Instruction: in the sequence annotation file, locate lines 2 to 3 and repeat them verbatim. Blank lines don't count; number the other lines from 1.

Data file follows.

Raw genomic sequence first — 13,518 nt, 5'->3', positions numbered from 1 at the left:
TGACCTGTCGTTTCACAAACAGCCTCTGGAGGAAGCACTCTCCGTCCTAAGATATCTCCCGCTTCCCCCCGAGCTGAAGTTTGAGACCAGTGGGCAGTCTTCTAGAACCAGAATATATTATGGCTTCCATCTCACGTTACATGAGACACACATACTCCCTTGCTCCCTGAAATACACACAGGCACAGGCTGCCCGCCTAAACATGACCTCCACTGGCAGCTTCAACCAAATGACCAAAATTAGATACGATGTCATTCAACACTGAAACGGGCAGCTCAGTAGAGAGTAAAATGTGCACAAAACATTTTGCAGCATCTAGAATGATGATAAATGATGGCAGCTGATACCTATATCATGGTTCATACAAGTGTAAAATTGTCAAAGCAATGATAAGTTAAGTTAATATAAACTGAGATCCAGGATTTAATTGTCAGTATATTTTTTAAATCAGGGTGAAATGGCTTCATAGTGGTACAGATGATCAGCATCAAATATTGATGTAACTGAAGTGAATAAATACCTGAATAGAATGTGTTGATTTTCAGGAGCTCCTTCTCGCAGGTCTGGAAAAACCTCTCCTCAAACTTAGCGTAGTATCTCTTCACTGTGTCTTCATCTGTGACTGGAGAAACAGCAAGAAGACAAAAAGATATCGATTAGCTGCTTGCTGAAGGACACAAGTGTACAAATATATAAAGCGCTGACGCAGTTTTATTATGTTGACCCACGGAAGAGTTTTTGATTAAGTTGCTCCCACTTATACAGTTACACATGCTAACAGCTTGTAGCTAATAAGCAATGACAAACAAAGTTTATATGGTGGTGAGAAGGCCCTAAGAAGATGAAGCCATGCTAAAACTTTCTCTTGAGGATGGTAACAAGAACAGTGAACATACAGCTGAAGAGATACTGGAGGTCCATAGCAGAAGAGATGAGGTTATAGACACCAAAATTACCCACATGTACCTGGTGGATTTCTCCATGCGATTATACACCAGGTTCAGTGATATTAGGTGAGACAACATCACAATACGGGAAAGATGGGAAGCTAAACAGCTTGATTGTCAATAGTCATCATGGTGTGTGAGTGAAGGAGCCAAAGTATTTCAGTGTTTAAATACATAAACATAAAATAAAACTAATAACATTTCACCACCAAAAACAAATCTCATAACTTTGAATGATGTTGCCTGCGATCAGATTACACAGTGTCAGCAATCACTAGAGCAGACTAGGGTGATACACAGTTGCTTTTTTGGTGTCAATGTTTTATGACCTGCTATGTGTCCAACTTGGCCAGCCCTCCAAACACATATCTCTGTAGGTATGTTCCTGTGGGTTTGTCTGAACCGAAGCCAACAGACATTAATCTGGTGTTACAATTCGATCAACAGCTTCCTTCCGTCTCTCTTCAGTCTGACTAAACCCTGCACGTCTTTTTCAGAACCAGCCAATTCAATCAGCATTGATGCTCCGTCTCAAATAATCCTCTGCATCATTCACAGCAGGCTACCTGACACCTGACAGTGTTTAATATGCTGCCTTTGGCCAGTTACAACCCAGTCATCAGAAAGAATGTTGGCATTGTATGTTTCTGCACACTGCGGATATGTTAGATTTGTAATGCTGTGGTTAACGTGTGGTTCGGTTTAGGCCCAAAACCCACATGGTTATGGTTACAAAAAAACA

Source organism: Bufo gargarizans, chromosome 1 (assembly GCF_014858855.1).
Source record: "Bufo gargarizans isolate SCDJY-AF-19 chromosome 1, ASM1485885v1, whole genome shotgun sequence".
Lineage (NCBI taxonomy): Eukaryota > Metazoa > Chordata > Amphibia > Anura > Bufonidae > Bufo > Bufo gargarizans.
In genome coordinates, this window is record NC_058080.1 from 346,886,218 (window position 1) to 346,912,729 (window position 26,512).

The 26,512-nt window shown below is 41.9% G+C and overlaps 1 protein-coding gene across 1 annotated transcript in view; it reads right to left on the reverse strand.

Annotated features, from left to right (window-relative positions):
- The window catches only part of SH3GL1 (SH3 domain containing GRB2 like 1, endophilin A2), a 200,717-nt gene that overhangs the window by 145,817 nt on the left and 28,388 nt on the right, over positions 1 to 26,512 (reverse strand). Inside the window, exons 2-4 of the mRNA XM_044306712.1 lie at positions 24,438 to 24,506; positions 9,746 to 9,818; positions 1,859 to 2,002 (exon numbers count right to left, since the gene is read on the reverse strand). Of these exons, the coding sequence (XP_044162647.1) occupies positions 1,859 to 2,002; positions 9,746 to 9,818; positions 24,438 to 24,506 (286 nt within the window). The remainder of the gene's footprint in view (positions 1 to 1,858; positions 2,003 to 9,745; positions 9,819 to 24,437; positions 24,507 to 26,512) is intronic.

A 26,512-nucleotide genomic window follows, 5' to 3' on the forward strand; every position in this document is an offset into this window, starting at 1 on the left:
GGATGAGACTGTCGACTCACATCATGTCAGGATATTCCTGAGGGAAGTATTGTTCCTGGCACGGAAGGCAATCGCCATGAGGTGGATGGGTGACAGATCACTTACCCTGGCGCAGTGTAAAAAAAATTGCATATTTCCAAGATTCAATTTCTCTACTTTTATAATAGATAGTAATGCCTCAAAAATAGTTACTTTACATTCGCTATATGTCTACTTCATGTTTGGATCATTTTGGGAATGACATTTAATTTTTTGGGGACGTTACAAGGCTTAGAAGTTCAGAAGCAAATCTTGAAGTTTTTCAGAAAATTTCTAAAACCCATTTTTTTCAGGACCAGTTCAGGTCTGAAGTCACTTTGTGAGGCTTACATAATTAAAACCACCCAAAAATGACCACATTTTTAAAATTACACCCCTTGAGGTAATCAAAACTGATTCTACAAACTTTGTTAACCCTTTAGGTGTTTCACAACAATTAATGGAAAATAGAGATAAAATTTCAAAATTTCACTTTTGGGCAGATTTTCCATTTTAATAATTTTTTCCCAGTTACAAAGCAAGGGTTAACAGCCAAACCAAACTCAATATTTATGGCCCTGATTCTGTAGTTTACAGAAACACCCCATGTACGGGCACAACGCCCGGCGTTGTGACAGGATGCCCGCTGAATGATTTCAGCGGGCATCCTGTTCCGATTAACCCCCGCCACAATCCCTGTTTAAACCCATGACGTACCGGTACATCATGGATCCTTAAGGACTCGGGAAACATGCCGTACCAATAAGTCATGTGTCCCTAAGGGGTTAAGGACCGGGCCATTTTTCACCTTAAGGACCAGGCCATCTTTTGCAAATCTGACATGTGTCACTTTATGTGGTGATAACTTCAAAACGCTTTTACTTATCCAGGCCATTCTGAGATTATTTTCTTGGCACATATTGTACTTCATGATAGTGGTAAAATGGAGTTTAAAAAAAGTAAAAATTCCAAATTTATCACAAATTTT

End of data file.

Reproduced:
TGACCTGTCGTTTCACAAACAGCCTCTGGAGGAAGCACTCTCCGTCCTAAGATATCTCCCGCTTCCCCCCGAGCTGAAGTTTGAGACCAGTGGGCAGTCTTCTAGAACCAGAATATATTATGGCTTCCATCTCACGTTACATGAGACACACATACTCCCTTGCTCCCTGAAATACACACAGGCACAGGCTGCCCGCCTAAACATGACCTCCACTGGCAGCTTCAACCAAATGACCAAAATTAGATACGATGTCATTCAACACTGAAACGGGCAGCTCAGTAGAGAGTAAAATGTGCACAAAACATTTTGCAGCATCTAGAATGATGATAAATGATGGCAGCTGATACCTATATCATGGTTCATACAAGTGTAAAATTGTCAAAGCAATGATAAGTTAAGTTAATATAAACTGAGATCCAGGATTTAATTGTCAGTATATTTTTTAAATCAGGGTGAAATGGCTTCATAGTGGTACAGATGATCAGCATCAAATATTGATGTAACTGAAGTGAATAAATACCTGAATAGAATGTGTTGATTTTCAGGAGCTCCTTCTCGCAGGTCTGGAAAAACCTCTCCTCAAACTTAGCGTAGTATCTCTTCACTGTGTCTTCATCTGTGACTGGAGAAACAGCAAGAAGACAAAAAGATATCGATTAGCTGCTTGCTGAAGGACACAAGTGTACAAATATATAAAGCGCTGACGCAGTTTTATTATGTTGACCCACGGAAGAGTTTTTGATTAAGTTGCTCCCACTTATACAGTTACACATGCTAACAGCTTGTAGCTAATAAGCAATGACAAACAAAGTTTATATGGTGGTGAGAAGGCCCTAAGAAGATGAAGCCATGCTAAAACTTTCTCTTGAGGATGGTAACAAGAACAGTGAACATACAGCTGAAGAGATACTGGAGGTCCATAGCAGAAGAGATGAGGTTATAGACACCAAAATTACCCACATGTACCTGGTGGATTTCTCCATGCGATTATACACCAGGTTCAGTGATATTAGGTGAGACAACATCACAATACGGGAAAGATGGGAAGCTAAACAGCTTGATTGTCAATAGTCATCATGGTGTGTGAGTGAAGGAGCCAAAGTATTTCAGTGTTTAAATACATAAACATAAAATAAAACTAATAACATTTCACCACCAAAAACAAATCTCATAACTTTGAATGATGTTGCCTGCGATCAGATTACACAGTGTCAGCAATCACTAGAGCAGACTAGGGTGATACACAGTTGCTTTTTTGGTGTCAATGTTTTATGACCTGCTATGTGTCCAACTTGGCCAGCCCTCCAAACACATATCTCTGTAGGTATGTTCCTGTGGGTTTGTCTGAACCGAAGCCAACAGACATTAATCTGGTGTTACAATTCGATCAACAGCTTCCTTCCGTCTCTCTTCAGTCTGACTAAACCCTGCACGTCTTTTTCAGAACCAGCCAATTCAATCAGCATTGATGCTCCGTCTCAAATAATCCTCTGCATCATTCACAGCAGGCTACCTGACACCTGACAGTGTTTAATATGCTGCCTTTGGCCAGTTACAACCCAGTCATCAGAAAGAATGTTGGCATTGTATGTTTCTGCACACTGCGGATATGTTAGATTTGTAATGCTGTGGTTAACGTGTGGTTCGGTTTAGGCCCAAAACCCACATGGTTATGGTTACAAAAAAACA

Source organism: Bufo gargarizans, chromosome 1 (assembly GCF_014858855.1).